# Proof that Objects Fall at the Same Rate

Salv.

But, even without further experiment, it is possible to prove clearly, by means of a short and conclusive argument, that a heavier body does not move more rapidly than a lighter one provided both bodies are of the same material and in short such as those mentioned by Aristotle. But tell me, Simplicio, whether you admit that each falling body acquires a definite speed fixed by nature, a velocity which cannot be increased or diminished except by the use of force [violenza] or resistance.

Simp.

There can be no doubt but that one and the same body moving in a single medium has a fixed velocity which is determined by nature and which cannot be increased except by the addition of momentum [impeto] or diminished except by some resistance which retards it.

Salv.

If then we take two bodies whose natural speeds are different, it is clear that on uniting the two, the more rapid one will be partly retarded by the slower, and the slower will be somewhat hastened by the swifter. Do you not agree with me in this opinion?

Simp.

You are unquestionably right.

Salv.

But if this is true, and if a large stone moves with a speed of, say, eight while a smaller moves with a speed of four, then when they are united, the system will move with a speed less than eight; but the two stones when tied together make a stone larger than that which before moved with a speed of eight. Hence the heavier body moves with less speed than the lighter; an effect which is contrary to your supposition. Thus you see[108] how, from your assumption that the heavier body moves more rapidly than the lighter one, I infer that the heavier body moves more slowly.

Simp.

I am all at sea because it appears to me that the smaller stone when added to the larger increases its weight and by adding weight I do not see how it can fail to increase its speed or, at least, not to diminish it.

Salv.

Here again you are in error, Simplicio, because it is not true that the smaller stone adds weight to the larger.

Simp.

This is, indeed, quite beyond my comprehension.

Salv.

It will not be beyond you when I have once shown you the mistake under which you are laboring. Note that it is necessary to distinguish between heavy bodies in motion and the same bodies at rest. A large stone placed in a balance not only acquires additional weight by having another stone placed upon it, but even by the addition of a handful of hemp its weight is augmented six to ten ounces according to the quantity of hemp. But if you tie the hemp to the stone and allow them to fall freely from some height, do you believe that the hemp will press down upon the stone and thus accelerate its motion or do you think the motion will be retarded by a partial upward pressure? One always feels the pressure upon his shoulders when he prevents the motion of a load resting upon him; but if one descends just as rapidly as the load would fall how can it gravitate or press upon him? Do you not see that this would be the same as trying to strike a man with a lance when he is running away from you with a speed which is equal to, or even greater, than that with which you are following him? You must therefore conclude that, during free and natural fall, the small stone does not press upon the larger and consequently does not increase its weight as it does when at rest.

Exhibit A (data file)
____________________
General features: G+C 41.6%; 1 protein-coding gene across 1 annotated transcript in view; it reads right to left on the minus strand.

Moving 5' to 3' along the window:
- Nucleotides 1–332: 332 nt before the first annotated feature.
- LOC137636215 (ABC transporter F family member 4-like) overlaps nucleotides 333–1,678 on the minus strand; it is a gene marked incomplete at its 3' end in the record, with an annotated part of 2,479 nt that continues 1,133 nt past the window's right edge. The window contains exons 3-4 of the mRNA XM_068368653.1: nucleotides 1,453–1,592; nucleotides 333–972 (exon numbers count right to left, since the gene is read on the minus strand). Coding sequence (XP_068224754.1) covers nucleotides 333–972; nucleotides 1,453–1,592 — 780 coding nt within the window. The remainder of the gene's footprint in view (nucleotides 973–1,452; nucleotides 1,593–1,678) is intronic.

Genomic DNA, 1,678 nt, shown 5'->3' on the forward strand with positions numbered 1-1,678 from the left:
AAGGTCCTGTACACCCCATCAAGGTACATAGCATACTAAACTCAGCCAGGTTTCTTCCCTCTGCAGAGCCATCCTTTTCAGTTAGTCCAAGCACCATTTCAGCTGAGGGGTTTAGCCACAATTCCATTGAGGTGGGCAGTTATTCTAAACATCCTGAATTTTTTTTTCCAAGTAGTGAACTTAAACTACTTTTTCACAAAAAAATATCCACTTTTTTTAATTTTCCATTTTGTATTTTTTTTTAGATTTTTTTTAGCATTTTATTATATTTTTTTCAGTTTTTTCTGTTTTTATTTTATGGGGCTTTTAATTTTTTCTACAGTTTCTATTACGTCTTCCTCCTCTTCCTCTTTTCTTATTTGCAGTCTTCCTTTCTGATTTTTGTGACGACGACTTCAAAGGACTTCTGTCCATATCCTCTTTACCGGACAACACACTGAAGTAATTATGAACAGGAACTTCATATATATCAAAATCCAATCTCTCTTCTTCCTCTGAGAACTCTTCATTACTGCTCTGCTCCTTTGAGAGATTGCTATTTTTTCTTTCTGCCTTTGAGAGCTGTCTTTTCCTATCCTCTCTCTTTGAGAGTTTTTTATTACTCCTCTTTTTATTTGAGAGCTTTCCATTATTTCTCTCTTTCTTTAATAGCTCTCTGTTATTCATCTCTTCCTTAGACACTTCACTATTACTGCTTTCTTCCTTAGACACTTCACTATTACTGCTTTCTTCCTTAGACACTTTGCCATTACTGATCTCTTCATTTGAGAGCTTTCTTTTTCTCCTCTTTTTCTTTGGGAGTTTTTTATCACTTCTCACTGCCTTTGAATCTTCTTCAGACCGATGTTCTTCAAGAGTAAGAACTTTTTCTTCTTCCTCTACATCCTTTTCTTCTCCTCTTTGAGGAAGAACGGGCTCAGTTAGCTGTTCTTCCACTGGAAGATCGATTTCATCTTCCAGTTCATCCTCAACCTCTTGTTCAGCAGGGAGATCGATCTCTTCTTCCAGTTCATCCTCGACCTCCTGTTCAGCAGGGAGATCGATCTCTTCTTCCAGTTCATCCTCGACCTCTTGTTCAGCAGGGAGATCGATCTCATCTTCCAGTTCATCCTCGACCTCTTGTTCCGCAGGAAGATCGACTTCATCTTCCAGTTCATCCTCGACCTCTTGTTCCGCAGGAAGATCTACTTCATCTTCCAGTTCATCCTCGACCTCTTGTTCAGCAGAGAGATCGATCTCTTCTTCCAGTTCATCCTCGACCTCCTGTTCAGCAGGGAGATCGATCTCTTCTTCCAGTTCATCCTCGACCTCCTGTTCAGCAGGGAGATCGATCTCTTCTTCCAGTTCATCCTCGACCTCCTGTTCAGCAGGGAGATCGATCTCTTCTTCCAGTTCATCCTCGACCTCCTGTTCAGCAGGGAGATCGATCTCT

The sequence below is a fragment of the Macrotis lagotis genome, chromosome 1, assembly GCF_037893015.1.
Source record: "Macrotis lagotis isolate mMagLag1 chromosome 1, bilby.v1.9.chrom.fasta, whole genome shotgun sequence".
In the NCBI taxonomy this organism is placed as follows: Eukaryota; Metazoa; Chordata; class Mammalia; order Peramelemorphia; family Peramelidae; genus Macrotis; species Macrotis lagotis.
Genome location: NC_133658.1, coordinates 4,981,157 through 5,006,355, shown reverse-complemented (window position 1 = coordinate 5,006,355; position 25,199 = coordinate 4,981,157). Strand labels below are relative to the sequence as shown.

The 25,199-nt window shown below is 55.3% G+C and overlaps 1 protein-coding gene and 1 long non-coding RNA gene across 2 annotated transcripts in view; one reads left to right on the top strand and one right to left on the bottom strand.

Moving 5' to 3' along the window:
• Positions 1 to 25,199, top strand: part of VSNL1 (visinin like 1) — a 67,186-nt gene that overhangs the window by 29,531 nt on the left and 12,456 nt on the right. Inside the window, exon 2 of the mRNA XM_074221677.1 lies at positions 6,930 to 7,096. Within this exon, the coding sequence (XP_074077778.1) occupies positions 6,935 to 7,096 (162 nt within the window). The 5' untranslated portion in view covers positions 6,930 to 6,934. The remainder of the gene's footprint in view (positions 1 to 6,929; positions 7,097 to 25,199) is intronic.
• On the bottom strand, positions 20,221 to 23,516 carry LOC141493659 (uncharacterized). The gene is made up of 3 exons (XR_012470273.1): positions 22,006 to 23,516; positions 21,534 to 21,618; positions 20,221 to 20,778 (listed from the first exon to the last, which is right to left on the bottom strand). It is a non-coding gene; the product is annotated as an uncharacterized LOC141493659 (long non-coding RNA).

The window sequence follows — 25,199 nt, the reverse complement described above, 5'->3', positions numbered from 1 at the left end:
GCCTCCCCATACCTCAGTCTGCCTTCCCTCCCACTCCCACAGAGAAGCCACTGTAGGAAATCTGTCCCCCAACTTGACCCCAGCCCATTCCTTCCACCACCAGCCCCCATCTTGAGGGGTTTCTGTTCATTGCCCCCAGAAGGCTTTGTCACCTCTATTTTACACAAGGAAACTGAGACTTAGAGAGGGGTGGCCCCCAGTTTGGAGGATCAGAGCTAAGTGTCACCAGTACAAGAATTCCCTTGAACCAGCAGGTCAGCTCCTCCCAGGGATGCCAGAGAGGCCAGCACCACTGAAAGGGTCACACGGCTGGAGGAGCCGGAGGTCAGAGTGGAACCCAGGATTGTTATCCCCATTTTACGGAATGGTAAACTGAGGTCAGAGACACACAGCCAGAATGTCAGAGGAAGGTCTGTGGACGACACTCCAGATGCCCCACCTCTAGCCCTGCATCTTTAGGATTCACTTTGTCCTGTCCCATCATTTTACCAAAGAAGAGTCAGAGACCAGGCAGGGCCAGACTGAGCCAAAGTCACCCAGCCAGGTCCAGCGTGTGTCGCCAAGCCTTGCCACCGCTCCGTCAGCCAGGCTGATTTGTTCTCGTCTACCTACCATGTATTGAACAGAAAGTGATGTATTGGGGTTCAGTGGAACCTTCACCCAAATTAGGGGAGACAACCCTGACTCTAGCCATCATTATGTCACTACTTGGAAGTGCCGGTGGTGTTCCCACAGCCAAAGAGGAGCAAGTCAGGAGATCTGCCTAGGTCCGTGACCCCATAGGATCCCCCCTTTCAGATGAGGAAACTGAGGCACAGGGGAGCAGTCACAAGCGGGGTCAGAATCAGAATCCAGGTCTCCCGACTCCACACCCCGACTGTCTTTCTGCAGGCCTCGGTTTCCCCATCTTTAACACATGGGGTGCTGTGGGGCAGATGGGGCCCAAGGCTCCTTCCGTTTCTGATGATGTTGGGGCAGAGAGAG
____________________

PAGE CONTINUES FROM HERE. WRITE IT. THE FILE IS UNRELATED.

Simp.

But what if we should place the larger stone upon the smaller?

Its weight would be increased if the larger stone moved more rapidly; but we have already concluded that when the small stone moves more slowly it retards to some extent the speed of the larger, so that the combination of the two, which is a heavier body than the larger of the two stones, would move less rapidly, a conclusion which is contrary to your hypothesis. We infer therefore that large and small bodies move with the same speed provided they are of the same specific gravity.

## Notes:

Galileo's proof is based completely on a thought-experiment, no observation necessary.

Folksonomies: gravity thought experiment proof

Taxonomies:
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/health and fitness/weight loss (0.353726)
/religion and spirituality (0.284724)

Keywords:
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Entities:
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Concepts:
Stone (0.918866): dbpedia
Logic (0.787918): dbpedia | freebase | opencyc
Velocity (0.729565): dbpedia | freebase
Speed (0.643473): dbpedia | freebase | opencyc
Body (0.597494): dbpedia | freebase
Mental retardation (0.594998): dbpedia | freebase | opencyc

Dialogues Concerning Two New Sciences
Books, Brochures, and Chapters>Book:  Galilei , Galileo (2011-01-01), Dialogues Concerning Two New Sciences, Digireads.com Publishing, Retrieved on 2013-10-23
• Source Material [books.google.com]
• Folksonomies: science